Our Agriculture Community

Gunnison County got its’ start in agriculture in the early 1870’s when a few cowboys wandered into the Gunnison area with a small number of cattle. They realized the potential with the great grasslands and water here and before long they were raising a small herd or two. Soon the federal government came through here with a large band of Ute Indians bound for reservation land south of here, but the Ute’s refused to go any further so they stopped in Saguache Park south of Gunnison and there they stayed.

With the buffalo gone they needed meat so the few cowboys who were here began to bring in large numbers of cattle to satisfy the need, eventually amassing a large herd. The cattle industry and its’ contribution to the county were here to stay.

The economy of Gunnison County was led until the 1980’s by the ranching industry and remains a strong contributor to our local economic picture.  Although many smaller ranches have gone by the wayside, ranching keeps us going as a steady player in slow economic times because it buys and sells cattle on the commodity market and commodities tend to be lucrative in a down economy.

However, in more recent times the economic benefit from ranching is much more than the direct monetary contribution it makes to western communities like ours. Ranching provides some of the last privately owned open space in the west. Without ranching we lose our beautiful green meadows and rich riparian areas and without them the wildlife and our aesthetics wane. Nearly 80% of the visitors to agriculture communities in western Colorado say the open space and the ranches are why they come to vacation there and those visitors are a major economic driver to our communities.

Along with the incredible open space ranching provides, the industry ensures our water stays in the valley. The traditional Colorado water law dictates through “water rights” who has use of the water and agriculture has traditionally dominated. Without ranching in the Gunnison Valley our water will be sold and exported to the urban areas to satisfy their wasteful needs. There is pending legislation bound for the ballot this fall that seeks to restructure water law, making it easier for others to get western slope water, potentially draining our valleys and taking our economy with it. Frankly the economy of the state will suffer as well because of the loss of tourism and that includes skiing where manmade snow is the only thing that keeps ski areas open in some years.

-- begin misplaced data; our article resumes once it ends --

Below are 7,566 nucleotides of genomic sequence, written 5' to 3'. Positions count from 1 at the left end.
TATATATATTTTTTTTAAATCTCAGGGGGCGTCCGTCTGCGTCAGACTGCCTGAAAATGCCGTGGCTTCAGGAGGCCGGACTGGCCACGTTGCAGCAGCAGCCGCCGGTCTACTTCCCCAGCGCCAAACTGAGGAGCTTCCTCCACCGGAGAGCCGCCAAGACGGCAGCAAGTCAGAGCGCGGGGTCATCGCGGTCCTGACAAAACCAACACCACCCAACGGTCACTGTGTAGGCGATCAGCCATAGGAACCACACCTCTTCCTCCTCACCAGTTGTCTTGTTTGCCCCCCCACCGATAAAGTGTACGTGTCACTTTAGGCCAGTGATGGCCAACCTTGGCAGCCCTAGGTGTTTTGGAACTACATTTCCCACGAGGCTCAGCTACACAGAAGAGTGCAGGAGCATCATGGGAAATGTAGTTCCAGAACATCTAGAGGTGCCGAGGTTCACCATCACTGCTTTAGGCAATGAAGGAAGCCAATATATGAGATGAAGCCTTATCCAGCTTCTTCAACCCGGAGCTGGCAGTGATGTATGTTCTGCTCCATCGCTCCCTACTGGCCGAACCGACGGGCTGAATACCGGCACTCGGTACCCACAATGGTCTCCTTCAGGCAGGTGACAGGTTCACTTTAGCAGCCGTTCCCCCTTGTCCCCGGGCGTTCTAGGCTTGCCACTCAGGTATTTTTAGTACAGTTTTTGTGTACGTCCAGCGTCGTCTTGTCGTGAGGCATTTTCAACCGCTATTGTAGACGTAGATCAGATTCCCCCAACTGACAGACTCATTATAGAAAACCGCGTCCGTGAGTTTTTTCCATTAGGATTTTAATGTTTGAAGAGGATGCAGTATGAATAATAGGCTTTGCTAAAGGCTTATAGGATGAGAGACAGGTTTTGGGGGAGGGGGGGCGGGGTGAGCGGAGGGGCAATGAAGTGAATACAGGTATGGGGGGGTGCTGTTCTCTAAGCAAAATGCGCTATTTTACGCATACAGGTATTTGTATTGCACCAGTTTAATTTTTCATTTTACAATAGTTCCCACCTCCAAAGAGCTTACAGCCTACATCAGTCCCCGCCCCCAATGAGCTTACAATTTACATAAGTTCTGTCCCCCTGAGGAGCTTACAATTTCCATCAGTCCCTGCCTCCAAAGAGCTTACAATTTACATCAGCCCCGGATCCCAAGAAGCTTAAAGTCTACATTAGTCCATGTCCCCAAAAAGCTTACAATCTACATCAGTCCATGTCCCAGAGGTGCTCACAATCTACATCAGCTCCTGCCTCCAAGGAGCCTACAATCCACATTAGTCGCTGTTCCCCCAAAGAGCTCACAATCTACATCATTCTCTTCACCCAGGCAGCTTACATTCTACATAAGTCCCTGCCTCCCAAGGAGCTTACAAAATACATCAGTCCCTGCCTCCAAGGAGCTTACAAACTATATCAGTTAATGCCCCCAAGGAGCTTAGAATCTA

We are seeing smaller agriculture business begin to market local produce, meat and poultry in several areas of Gunnison County and I feel we should support them right along with ranching. This country has lost far too much agriculture land to sprawling development and we are all the losers. Agriculture is our food supply whether we are vegetarian or carnivorous and we have to ensure agriculture stays in this valley. As agriculture has diminished in importance on the local levels, big ag has gotten more and more of a hold on the markets pulling money from small towns across the country, something I do not want to see happen to us.

If Gunnison County loses agriculture we lose so much more for everything hinges on it. Without the ranching we will not have the water; without the water we will not have the lush open spaces; without the open space we will not have the wildlife; the list goes on. If we lose the water associated with ranching many or our domestic rural wells will go dry as well because the aquifers will not be replenished. We will lose.